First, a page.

Jews, Scots and other Vagabonds

The fact that there 250,000 Poles in the country won’t be news to anyone who has walked down a British High Street recently.

What is less well known is that, some of them at least, are coming home to the land of their ancestors:

Poland in the 16th and 17th centuries…faced a tidal wave of migrant Scots looking for work.

At a time when the Scottish population was less than a million, more than 30,000 of them were flogging their wares in Poland.

The Polish royal court claimed it could not do without them. They became bankers to noble families and some were awarded Polish aristocratic titles. In the 17th century, two of Lublin’s mayors were Scots and Alexander Chalmers, a linen merchant, was three times Mayor of Warsaw.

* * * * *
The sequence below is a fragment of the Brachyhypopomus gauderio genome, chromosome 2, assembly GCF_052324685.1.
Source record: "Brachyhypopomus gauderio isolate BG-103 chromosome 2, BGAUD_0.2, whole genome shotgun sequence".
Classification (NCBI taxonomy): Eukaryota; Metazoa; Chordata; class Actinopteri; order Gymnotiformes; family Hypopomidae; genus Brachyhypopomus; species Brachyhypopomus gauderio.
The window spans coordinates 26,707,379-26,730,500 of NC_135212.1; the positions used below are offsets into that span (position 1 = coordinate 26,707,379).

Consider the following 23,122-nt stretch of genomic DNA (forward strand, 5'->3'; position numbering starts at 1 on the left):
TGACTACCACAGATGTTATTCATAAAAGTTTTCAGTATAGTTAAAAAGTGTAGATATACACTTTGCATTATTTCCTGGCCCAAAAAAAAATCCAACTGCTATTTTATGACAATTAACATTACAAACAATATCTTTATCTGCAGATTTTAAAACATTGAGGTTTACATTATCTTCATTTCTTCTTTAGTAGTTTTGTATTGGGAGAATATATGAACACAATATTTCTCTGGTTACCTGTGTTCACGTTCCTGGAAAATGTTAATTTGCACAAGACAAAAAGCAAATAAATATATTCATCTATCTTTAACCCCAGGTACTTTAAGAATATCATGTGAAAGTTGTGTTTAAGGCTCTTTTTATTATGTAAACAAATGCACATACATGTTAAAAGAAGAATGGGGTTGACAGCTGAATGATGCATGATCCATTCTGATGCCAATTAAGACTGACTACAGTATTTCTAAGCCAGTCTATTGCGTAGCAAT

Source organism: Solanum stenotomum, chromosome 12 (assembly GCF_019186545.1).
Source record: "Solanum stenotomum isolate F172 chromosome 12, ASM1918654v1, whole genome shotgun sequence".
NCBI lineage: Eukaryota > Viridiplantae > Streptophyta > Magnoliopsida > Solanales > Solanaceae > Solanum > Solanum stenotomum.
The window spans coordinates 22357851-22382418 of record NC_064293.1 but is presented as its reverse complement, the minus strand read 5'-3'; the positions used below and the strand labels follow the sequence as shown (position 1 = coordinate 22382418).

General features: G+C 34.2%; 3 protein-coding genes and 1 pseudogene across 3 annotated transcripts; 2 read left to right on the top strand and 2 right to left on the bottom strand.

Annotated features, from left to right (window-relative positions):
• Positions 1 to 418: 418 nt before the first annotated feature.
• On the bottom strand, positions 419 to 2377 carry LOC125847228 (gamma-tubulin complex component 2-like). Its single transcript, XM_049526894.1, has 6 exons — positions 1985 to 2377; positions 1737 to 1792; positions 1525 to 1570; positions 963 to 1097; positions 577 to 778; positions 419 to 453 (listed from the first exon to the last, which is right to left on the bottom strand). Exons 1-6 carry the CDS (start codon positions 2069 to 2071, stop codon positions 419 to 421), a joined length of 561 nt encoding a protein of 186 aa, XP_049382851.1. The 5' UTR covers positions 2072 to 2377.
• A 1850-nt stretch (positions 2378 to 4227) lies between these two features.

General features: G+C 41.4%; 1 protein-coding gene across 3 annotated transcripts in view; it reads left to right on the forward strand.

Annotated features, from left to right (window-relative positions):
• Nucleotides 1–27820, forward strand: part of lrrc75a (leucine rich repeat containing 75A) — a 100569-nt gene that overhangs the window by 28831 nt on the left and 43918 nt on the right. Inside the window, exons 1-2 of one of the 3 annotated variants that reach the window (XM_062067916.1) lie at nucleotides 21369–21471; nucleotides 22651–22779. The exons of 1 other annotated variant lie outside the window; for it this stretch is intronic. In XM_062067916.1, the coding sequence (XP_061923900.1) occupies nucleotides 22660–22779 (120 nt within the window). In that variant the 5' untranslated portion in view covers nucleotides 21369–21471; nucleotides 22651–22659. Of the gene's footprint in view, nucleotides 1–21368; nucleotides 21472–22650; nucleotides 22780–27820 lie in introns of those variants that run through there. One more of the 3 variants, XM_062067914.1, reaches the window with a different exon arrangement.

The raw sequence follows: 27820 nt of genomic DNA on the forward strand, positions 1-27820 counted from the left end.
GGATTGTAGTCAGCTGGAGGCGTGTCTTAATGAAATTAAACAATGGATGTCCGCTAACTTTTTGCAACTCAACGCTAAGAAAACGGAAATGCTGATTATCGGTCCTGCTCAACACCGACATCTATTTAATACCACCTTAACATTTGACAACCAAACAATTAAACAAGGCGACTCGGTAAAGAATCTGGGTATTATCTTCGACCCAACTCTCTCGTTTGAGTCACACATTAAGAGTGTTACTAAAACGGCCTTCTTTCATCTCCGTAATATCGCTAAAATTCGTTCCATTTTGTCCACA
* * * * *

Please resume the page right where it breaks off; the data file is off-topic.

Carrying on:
But not everyone was happy:

A backlash quickly set in against them. In 1566 a decree forbade Scottish peddlers to roam freely. Later, Sigismund III issued a proclamation against “Jews, Scots and other vagabonds”. The Polish Parliament passed an edict subjecting all resident Scots to a capitation tax.

Clearly offering reasonably-priced services to the locals is as potentially problematic today as it was in the Sixteenth century.